stacey's dad is a bad dad

Here’s what I knew about Stacey’s dad in The Babysitter’s Club: he was a workaholic. That’s why Stacey’s parents had split up; that’s why he couldn’t make the time to pick her up at the train station; that’s why he was a bad dad. But for all of those negative connotations, I also knew that Stacey’s dad was an important, powerful people — or, at the very least, that’s how my tween brain internalized it, and the generalized idea of “workaholism.”

It’s been a long time since I spent my own babysitting money buying books about a club of babysitters, but the internet, amidst its raging trashfire tendencies, does provide periodic wonders, like the Babysitter’s Club Wiki, which describes Stacey’s dad, Edward, as such:

Oh, and there’s a “family photo” (apparently taken from the Babysitter’s Club CALENDAR, released in 1991?):

(As a pure bonus for the real BSC fans, here’s a description of Stacey’s “appearance”)

I’d been thinking about Stacey’s dad as I read some of the late ‘90s texts on workaholism, best articulated in the title of clinical psychologist Barbara Klinger’s book Workaholics: The Respectable Addiction. The book is addressed to actual workaholics (and those who love them) and, like the term “workaholic” itself, borrows significantly from theories of addiction and dependency of the time.

Within the framing of these books, workaholics are mostly (but not entirely) men; workaholics use work as a means to avoid and/or flee emotional intimacy; workaholics are workaholics because of personal choices, not as the result of structural influences. (The closest that one book comes: “Compounding the problem for the workaholic is a social and business structure that tactilely rewards work addiction. We are a nation of addicted workers primarily because we are a nation of addictive work organizations.”)

Some other characteristics of Workaholics, according to the “Respectable Addicts” book:

  • “Workaholics typically come from dysfunctional families, families whose patterns of behavior and interactions are not healthy”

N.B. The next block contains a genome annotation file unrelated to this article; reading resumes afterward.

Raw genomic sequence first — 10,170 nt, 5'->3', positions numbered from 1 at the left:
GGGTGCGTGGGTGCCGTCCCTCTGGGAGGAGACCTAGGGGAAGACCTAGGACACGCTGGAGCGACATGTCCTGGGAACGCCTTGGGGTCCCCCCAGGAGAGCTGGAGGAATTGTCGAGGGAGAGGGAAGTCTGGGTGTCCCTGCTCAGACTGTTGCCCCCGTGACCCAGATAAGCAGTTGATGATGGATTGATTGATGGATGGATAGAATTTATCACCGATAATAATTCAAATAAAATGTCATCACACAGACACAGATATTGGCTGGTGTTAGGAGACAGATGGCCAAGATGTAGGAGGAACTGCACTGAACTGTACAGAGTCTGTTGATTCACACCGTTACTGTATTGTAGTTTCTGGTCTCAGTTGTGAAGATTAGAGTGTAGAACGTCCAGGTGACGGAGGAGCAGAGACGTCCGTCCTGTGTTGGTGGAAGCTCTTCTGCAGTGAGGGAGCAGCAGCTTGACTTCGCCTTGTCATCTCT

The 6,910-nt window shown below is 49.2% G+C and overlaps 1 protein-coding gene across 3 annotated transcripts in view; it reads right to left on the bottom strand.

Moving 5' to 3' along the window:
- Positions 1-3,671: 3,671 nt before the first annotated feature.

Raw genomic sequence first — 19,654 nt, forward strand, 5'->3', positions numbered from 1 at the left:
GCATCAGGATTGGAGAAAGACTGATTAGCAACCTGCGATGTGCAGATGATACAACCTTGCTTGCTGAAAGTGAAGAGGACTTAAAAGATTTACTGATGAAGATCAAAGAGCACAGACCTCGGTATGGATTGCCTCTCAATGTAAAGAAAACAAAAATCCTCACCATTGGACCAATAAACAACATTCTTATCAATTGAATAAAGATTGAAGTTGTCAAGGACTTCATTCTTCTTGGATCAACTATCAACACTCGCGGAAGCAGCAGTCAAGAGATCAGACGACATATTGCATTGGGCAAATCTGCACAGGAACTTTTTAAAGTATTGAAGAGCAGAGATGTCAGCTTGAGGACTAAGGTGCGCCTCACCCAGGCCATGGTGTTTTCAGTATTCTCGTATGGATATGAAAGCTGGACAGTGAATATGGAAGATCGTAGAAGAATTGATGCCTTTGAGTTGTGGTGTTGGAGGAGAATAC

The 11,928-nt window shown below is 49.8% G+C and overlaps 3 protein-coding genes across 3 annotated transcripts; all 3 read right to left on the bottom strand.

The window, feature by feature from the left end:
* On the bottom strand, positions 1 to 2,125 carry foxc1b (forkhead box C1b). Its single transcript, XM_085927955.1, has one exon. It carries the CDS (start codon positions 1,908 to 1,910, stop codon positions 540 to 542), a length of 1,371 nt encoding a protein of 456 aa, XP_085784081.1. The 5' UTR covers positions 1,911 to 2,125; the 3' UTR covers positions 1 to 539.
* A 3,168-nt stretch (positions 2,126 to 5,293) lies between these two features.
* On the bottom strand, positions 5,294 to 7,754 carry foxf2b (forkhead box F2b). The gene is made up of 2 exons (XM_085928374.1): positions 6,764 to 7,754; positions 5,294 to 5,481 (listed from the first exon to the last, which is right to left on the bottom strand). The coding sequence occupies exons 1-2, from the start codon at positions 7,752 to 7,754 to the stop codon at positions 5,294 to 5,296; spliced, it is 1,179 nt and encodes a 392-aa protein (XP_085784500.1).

• “Workaholics typically work at play. They think about work strategies and problems on vacations, and even while making love. Such distractions help them avoid the intimacy they fear.”

  • “Many perfectionist homemakers are workaholics” 

  • “The workaholic’s world is one of power, control, success, and prestige; of complexity, responsibility, ambition, and drive”

Apart from the *very brief* caveat about homemakers, it’s also very masculinist, very focused on the individual’s failure to uphold his end of the domestic covenant. The workaholic is self-centered, focused on power, success, and prestige — exactly the things that society values. He sucks as a Dad, and a partner, and probably as a friend, but what a good capitalist he is! (Which is to say, what a good American he is!)

And that, I think, is where that connotation that workaholism is secretly good formed in my brain (and so many others’). Under capitalism, it’s good to be a bad.

I’m reading other books/histories exploring the reasons that my parents’ generation of boomers (negotiating the workplace in the ‘80s and early ‘90s) felt so compelled to work all the time (Downsizing! Japan! Wholesale decline of unions and worker protections! Reaganism! Consultants who fired anyone without their own workaholic work ethic!) but for the purposes of my own millennial burnout project, I’m most interested in how millennials internalized and negotiated the models of workaholism we encountered in our own lives, whether in the form of Stacey’s dad, “successful” adults around or distant from us, and our own parents.